By Philip C. C. Huang
The fruits of 20 years of analysis, this crucial booklet completes individual historian Philip C. C. Huang's pathbreaking trilogy on chinese language legislation and society from overdue imperial occasions to the current. Huang exhibits how, on the point of ideology and idea, conventional chinese language legislation has been rejected again and again long ago century via China's personal lawmakers, first within the overdue Qing and the republic, then within the progressive and Maoist classes of the People's Republic, and at last back within the present reform period. contemplating felony concept on my own, smooth chinese language legislation can purely be Western legislations, and earlier chinese language law—traditional or Maoist—can haven't any function below the leadership's present preoccupations with modernization and marketization.
But what has really occurred traditionally on the point of judicial perform and the day-by-day lives of universal humans? In exploring this critical query, Huang attracts on a wealthy array of court docket documents and box interviews to demonstrate the remarkable power of conventional chinese language civil justice. Albeit a lot altered, its legacy may be traced in casual and semiformal group justice (e.g., societal and cadres mediation), in addition to in a number of spheres of court-administered formal civil justice, together with estate rights, inheritance and old-age upkeep, and debt responsibilities. He additionally identifies the effect of Maoist justice, particularly its divorce and civil courtroom mediation practices. ultimately, regardless of the reform era's monstrous importation of Western legislation, criminal reasoning hired in judicial perform has proven awesome continuity, with significant implications for China's destiny felony system.
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Extra resources for Chinese Civil Justice, Past and Present (Asia Pacific Perspectives)
Here social differentiation of the countryside was more pronounced. , the highest examination degree); and the nearby village of Duanxin actually counted twenty-four degree-holders, including five jinshi—Xiong Yuanbao, 2003: 169–70). The village also had large numbers of low-status “tenant-servants,” dianpu. And it differed in the landholding system: here there was the so-called one-field-three-owners (yitian sanzhu) system, more complex than Jiangnan’s one-field-two-owners (yitian liangzhu) system, and resembled the “big rent” and “little rent” system of Taiwan.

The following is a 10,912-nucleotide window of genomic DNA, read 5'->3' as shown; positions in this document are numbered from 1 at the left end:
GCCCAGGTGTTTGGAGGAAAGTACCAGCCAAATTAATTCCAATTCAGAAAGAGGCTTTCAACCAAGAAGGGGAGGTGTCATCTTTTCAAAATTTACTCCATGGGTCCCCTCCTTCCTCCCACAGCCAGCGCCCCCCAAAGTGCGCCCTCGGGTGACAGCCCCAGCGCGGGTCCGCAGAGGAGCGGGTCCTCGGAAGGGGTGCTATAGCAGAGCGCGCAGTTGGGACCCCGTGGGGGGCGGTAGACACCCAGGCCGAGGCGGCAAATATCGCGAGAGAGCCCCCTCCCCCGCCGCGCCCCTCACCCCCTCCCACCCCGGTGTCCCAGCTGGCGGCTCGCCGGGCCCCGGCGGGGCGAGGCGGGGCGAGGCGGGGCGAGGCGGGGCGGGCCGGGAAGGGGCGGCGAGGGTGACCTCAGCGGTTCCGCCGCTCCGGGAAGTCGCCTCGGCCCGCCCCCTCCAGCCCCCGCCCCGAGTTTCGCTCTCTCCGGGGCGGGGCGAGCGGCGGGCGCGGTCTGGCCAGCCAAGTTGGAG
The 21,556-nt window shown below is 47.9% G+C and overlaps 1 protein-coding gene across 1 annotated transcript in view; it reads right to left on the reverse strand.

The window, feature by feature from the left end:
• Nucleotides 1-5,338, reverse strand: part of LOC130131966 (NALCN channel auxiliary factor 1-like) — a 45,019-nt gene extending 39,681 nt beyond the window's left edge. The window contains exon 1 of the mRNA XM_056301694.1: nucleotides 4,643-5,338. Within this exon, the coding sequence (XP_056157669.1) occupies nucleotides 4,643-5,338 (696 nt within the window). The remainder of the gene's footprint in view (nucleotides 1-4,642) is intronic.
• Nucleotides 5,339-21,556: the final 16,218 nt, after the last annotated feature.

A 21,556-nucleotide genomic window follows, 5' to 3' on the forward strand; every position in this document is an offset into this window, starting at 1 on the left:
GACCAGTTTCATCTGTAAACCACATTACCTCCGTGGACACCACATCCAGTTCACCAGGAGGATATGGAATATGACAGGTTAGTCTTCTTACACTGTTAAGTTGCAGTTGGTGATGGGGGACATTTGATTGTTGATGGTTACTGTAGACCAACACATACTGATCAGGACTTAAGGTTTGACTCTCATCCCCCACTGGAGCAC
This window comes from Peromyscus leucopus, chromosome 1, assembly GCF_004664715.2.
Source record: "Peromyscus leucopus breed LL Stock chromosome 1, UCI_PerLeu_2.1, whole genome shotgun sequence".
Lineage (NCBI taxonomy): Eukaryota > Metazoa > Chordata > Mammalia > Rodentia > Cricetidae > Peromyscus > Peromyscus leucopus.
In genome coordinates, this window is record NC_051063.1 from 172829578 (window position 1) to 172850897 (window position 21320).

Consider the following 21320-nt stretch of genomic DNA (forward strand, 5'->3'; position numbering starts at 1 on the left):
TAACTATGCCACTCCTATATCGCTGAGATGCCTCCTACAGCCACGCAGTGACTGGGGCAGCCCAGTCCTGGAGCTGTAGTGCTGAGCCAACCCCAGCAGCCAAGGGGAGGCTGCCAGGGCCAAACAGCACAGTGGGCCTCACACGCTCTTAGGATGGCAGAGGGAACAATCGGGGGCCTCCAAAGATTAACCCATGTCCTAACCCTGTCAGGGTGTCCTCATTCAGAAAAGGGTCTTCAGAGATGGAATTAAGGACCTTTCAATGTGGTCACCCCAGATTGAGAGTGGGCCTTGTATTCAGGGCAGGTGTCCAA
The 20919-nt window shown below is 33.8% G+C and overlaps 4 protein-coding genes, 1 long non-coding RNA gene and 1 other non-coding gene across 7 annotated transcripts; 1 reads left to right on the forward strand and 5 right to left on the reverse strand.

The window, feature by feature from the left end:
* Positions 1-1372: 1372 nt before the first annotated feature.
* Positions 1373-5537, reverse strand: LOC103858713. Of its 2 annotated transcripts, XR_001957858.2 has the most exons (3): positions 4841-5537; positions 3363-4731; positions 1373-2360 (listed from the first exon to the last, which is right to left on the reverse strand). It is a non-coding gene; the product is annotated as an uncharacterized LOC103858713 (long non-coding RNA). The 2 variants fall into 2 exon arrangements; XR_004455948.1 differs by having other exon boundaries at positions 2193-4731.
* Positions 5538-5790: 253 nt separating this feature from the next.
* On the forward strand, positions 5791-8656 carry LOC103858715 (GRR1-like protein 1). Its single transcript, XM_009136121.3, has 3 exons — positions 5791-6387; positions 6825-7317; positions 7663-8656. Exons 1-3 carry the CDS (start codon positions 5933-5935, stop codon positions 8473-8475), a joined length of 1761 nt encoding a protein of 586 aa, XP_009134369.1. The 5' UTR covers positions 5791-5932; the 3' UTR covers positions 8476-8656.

But Zhao, who was a semi-stranger to the village, insisted on building his house over the easement, since it was perfectly legal, or else he would demand that Zhuyan concede the entire sales price of 100 yuan. Zhuyuan, of course, refused. The mediation therefore failed. It was clear that while Guang’en was clearly morally in the right, Zhuyuan and Zhao had the law on their side. Confronted with the dilemma, the mediators asked Li Ruyuan, the most respected elder in the Li kin group, to come forth to try to resolve the problem.
And he got seventeen local individuals of high repute (including Zhou Shutang of Shajing village) to come forth, ostensibly to “mediate,” employing the standard rhetoric, to the effect that “the two sides have met and followed the appropriate courtesies . . 6; Huang, 1996: 69). Such case examples show us that the community mediation system worked best among people of roughly equivalent power. If the positions of the two sides were too unbalanced, then there was room for the kind of abuse shown above.